Social Distance Seating
A rather large number – 68 percent of the general population, 72 percent of self-described sports fans and 77 percent of avid fans – favored designated areas within venues to separate those who wished to maintain social distance seating.

Proof of Vaccination
As to a requirement by sports teams that attendees of sporting events show proof of vaccination, 53 percent of the general population agreed. The number went up to 60 percent in favor of such a requirement among sports fans and to 71 percent for avid fans. 

Masks
As for wearing masks while attending sporting events, it was 52 percent of the general population in favor of this requirement, while 56 percent of sports fans and 59 percent of avid fans agreed.

The respondents who disagreed with these precautionary requirements at sporting event venues were comparatively low. For special sections, it was 18-17-15 percent (general public, sports fans, avid fans); for vaccination proof, 32-29-20 percent disagreeing, and for mask wearing, 32-33-30 percent disagreeing.

Fans Who Would Attend Sporting Events with Vaccine, PPE and Social Distancing Up 7%

Among the general public this question received a modest uptick of just one percent (from 50 to 51 percent) since it was asked last month. However, among sports fans the positive response rose seven points to 69 percent who said they would be willing to attend an outdoor sporting event with vaccine, PPE and social distancing – the largest jump in positive responses since the vaccine rollout (as illustrated in table below).

November 2020 – May 2021: If you were to receive the Coronavirus (COVID-19) vaccine, would you attend…A live outdoor sporting event in-person, with personal protection equipment (PPE), socially distancing measures, and restricted attendance?

This is a significant indicator of the trend to return,”said Charles Grantham, director of the Center for Sport Management within Seton Hall’s Stillman School of Business. “Sports fans seem cautiously optimistic, but also seem to favor precautions regardless of the official relaxation of restrictions over the last month.”

For indoor attendance, what was 42 percent (general population), 56 percent (sports fans) and 26 percent (nonfans), is now 43-59-21 percent respectively.    

Full House?
 Perhaps consistent with the overall call for caution, when asked if leagues and teams should allow full capacity fan attendance in their stadiums without any mention of precautionary measures in the question, 46 percent of the public said yes, with 36 percent opposed. Among sports fans the number in favor rose to 54 percent (33 percent opposed), but still lagged by 15 percent those who said they would attend with vaccination, PPE and social distancing.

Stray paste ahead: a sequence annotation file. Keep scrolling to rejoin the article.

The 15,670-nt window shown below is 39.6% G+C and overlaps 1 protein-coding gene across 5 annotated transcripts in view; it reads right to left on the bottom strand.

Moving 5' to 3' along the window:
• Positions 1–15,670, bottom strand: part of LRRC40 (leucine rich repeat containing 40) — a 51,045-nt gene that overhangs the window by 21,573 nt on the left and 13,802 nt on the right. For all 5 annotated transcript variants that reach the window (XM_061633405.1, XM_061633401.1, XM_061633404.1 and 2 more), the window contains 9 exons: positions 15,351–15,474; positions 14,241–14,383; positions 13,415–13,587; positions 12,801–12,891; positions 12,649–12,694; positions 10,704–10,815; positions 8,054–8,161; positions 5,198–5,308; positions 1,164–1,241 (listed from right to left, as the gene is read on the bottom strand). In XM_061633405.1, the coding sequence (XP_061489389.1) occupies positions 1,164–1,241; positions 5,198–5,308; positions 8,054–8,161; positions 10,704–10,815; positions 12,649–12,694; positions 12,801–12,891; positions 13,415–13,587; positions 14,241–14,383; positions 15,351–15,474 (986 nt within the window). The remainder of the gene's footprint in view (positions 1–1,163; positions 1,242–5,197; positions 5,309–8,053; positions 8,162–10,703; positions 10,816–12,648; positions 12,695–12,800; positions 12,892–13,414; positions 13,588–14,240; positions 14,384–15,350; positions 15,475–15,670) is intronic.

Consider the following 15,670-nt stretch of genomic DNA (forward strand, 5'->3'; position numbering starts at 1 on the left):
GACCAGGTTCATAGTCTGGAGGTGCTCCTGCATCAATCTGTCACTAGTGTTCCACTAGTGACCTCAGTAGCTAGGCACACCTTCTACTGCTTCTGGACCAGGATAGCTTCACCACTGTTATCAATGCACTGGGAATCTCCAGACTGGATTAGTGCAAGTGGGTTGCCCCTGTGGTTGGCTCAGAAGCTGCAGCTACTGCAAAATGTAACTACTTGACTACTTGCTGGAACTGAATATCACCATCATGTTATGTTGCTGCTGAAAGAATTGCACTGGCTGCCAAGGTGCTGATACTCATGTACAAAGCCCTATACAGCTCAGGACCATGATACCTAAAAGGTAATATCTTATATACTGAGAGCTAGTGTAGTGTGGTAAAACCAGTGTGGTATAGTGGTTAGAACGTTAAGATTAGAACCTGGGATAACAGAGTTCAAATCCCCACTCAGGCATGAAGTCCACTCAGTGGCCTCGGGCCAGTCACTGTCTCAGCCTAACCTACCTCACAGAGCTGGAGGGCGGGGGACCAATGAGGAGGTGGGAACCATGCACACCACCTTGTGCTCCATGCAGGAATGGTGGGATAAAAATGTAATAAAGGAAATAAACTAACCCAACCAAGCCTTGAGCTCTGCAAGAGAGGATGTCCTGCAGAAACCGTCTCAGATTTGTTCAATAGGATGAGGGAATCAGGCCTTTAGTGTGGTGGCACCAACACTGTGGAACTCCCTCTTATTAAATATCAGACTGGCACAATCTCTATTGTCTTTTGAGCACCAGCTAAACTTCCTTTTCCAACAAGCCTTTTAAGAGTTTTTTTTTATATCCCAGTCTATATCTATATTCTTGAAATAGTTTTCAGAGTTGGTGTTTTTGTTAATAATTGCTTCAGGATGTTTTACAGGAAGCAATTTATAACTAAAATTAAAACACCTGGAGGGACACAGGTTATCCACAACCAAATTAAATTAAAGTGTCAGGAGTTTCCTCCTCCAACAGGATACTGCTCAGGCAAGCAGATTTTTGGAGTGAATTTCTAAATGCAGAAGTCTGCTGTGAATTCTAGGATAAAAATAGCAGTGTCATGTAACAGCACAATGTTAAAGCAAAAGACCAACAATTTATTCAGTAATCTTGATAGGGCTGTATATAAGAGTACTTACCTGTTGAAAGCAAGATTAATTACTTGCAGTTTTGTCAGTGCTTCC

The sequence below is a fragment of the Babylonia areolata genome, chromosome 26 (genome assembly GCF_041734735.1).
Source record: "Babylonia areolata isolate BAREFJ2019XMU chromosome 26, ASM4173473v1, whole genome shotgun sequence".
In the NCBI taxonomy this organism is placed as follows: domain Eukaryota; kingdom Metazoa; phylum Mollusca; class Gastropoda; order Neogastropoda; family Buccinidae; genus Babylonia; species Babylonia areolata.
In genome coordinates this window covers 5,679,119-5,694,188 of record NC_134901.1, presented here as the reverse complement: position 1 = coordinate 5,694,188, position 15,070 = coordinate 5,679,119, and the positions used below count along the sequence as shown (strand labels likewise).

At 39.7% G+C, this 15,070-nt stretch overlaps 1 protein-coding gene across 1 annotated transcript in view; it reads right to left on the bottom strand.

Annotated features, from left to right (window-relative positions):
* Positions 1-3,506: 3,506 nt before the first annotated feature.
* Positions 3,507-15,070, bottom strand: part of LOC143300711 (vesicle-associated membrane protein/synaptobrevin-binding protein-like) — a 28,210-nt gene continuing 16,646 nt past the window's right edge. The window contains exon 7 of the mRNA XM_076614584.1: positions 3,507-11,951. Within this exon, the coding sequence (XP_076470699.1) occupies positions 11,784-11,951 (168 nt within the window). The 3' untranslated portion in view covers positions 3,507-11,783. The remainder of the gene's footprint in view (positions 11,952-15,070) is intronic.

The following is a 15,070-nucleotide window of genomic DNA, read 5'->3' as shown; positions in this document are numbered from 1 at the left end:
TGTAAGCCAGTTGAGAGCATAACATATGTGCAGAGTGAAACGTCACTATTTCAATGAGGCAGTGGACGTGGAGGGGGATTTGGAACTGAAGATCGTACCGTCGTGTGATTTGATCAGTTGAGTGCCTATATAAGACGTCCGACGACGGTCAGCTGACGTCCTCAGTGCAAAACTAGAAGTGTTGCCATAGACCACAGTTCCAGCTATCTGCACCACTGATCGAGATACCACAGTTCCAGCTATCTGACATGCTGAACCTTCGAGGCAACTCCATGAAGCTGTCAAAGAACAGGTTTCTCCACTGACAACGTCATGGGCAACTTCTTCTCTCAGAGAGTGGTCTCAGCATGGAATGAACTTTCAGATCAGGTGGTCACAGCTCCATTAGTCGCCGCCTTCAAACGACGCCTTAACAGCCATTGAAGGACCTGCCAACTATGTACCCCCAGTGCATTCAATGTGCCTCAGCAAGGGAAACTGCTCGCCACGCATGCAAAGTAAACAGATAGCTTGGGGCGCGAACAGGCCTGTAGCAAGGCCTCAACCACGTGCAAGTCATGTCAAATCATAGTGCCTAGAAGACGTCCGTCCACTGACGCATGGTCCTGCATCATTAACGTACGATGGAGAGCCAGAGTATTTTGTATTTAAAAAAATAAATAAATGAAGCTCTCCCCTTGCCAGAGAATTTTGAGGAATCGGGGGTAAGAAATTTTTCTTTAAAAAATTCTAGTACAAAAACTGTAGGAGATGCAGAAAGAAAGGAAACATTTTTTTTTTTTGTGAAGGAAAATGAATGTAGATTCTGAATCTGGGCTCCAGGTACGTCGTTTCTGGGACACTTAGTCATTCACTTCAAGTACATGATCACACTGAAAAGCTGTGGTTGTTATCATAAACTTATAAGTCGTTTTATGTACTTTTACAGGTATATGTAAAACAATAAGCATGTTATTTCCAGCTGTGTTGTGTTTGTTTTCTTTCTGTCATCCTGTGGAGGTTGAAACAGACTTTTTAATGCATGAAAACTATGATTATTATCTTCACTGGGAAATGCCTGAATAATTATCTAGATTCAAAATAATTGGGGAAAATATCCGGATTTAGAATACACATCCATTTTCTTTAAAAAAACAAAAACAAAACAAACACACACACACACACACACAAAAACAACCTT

“Fifteen percentage points is a margin worth noting, and the leagues would be wise to take heed of the concerns of their customers,” said Seton Hall Marketing Professor and Poll Methodologist Daniel Ladik. “The ‘new normal’ appears to be a cautious one.”

ABOUT THE POLL

The Seton Hall Sports Poll, conducted regularly since 2006, is performed by the Sharkey Institute within the Stillman School of Business. This poll was conducted online by YouGov Plc. using a national representative sample weighted according to gender, age, ethnicity, education, income and geography, based on U.S. Census Bureau figures. Respondents were selected from YouGov’s opt-in panel to be representative of all U.S residents. This poll release conforms to the Standards of Disclosure of the National Council on Public Polls. The Seton Hall Sports Poll has been chosen for inclusion in iPoll by Cornell’s Roper Center for Public Opinion Research and its findings have been published everywhere from USA Today, ESPN, The New York Times, Washington Post, AP, and Reuters to The Wall Street Journal, Forbes, CNBC, NPR, Yahoo Finance, Fox News and many points in between. 

Seton Hall player illustration by Heather Skovlund for 360 Magazine

Baseball’s All-Star Game

Majority of Fans Support Removal of Baseball’s All-Star Game from Atlanta, Possible Removal of Super Bowl from Arizona Over Voting Laws

Support for Boycott of Beijing Olympic Games Over Human Rights Issues; Support for Athletes, Leagues, Unions Championing Social Change

By a 55-31 percent margin, a new Seton Hall Sports Poll has found that sports fans across the country support Major League Baseball’s decision to move the All-Star Game out of Atlanta in the wake of Georgia’s new voting laws. Those who call themselves “avid fans” are even more supportive, agreeing with MLB by a 67-25 percent margin. 

The general population was also in support of the move from MLB by a 49-31 percent margin, with 20 percent indicating “don’t know/no opinion.” The “don’t know/no opinion” choice was recited by 14 percent of sports fans and only eight percent of avid fans.

These were the findings of a Seton Hall Sports Poll conducted April 23-26 geographically spread across the United States using a national representative sample weighted according to gender, age, ethnicity, education, income and geography based on U.S. Census Bureau figures. The Poll had 1,563 adult respondents with a margin of error of +/- 3.2 percent. 

Super Bowl Removed from Arizona?